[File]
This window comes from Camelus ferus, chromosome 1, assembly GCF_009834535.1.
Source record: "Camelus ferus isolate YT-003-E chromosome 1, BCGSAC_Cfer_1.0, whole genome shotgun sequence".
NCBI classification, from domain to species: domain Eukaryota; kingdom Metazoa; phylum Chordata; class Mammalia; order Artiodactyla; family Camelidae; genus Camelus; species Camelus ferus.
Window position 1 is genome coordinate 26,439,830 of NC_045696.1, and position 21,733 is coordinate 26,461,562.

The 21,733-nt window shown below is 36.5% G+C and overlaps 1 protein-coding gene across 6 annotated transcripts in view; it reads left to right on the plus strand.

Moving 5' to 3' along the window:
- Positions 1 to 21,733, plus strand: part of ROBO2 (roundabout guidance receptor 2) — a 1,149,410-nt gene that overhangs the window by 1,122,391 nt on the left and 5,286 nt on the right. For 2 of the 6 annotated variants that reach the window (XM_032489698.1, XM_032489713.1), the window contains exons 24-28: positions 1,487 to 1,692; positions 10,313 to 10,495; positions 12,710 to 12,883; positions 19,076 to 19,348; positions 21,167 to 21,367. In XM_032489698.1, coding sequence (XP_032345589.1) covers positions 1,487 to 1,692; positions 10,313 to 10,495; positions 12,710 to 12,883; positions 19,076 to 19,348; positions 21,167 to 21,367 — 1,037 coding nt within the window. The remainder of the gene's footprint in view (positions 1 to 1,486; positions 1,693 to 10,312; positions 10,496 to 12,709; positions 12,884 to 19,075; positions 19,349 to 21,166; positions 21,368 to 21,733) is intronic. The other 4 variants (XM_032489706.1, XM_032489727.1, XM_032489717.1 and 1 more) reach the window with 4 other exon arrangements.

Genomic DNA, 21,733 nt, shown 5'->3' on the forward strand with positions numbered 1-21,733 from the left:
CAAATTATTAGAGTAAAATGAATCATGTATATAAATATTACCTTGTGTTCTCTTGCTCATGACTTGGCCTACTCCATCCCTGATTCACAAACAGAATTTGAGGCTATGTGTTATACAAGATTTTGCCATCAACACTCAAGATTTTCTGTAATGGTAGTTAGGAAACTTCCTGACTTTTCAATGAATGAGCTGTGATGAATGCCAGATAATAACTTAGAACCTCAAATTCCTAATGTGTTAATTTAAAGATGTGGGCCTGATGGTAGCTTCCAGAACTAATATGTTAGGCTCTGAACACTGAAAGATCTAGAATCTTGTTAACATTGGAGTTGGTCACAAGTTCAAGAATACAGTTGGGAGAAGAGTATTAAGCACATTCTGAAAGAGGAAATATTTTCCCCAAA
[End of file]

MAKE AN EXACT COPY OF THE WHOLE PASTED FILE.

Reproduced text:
This window comes from Camelus ferus, chromosome 1, assembly GCF_009834535.1.
Source record: "Camelus ferus isolate YT-003-E chromosome 1, BCGSAC_Cfer_1.0, whole genome shotgun sequence".
NCBI classification, from domain to species: domain Eukaryota; kingdom Metazoa; phylum Chordata; class Mammalia; order Artiodactyla; family Camelidae; genus Camelus; species Camelus ferus.
Window position 1 is genome coordinate 26,439,830 of NC_045696.1, and position 21,733 is coordinate 26,461,562.

The 21,733-nt window shown below is 36.5% G+C and overlaps 1 protein-coding gene across 6 annotated transcripts in view; it reads left to right on the plus strand.

Moving 5' to 3' along the window:
- Positions 1 to 21,733, plus strand: part of ROBO2 (roundabout guidance receptor 2) — a 1,149,410-nt gene that overhangs the window by 1,122,391 nt on the left and 5,286 nt on the right. For 2 of the 6 annotated variants that reach the window (XM_032489698.1, XM_032489713.1), the window contains exons 24-28: positions 1,487 to 1,692; positions 10,313 to 10,495; positions 12,710 to 12,883; positions 19,076 to 19,348; positions 21,167 to 21,367. In XM_032489698.1, coding sequence (XP_032345589.1) covers positions 1,487 to 1,692; positions 10,313 to 10,495; positions 12,710 to 12,883; positions 19,076 to 19,348; positions 21,167 to 21,367 — 1,037 coding nt within the window. The remainder of the gene's footprint in view (positions 1 to 1,486; positions 1,693 to 10,312; positions 10,496 to 12,709; positions 12,884 to 19,075; positions 19,349 to 21,166; positions 21,368 to 21,733) is intronic. The other 4 variants (XM_032489706.1, XM_032489727.1, XM_032489717.1 and 1 more) reach the window with 4 other exon arrangements.

Genomic DNA, 21,733 nt, shown 5'->3' on the forward strand with positions numbered 1-21,733 from the left:
CAAATTATTAGAGTAAAATGAATCATGTATATAAATATTACCTTGTGTTCTCTTGCTCATGACTTGGCCTACTCCATCCCTGATTCACAAACAGAATTTGAGGCTATGTGTTATACAAGATTTTGCCATCAACACTCAAGATTTTCTGTAATGGTAGTTAGGAAACTTCCTGACTTTTCAATGAATGAGCTGTGATGAATGCCAGATAATAACTTAGAACCTCAAATTCCTAATGTGTTAATTTAAAGATGTGGGCCTGATGGTAGCTTCCAGAACTAATATGTTAGGCTCTGAACACTGAAAGATCTAGAATCTTGTTAACATTGGAGTTGGTCACAAGTTCAAGAATACAGTTGGGAGAAGAGTATTAAGCACATTCTGAAAGAGGAAATATTTTCCCCAAA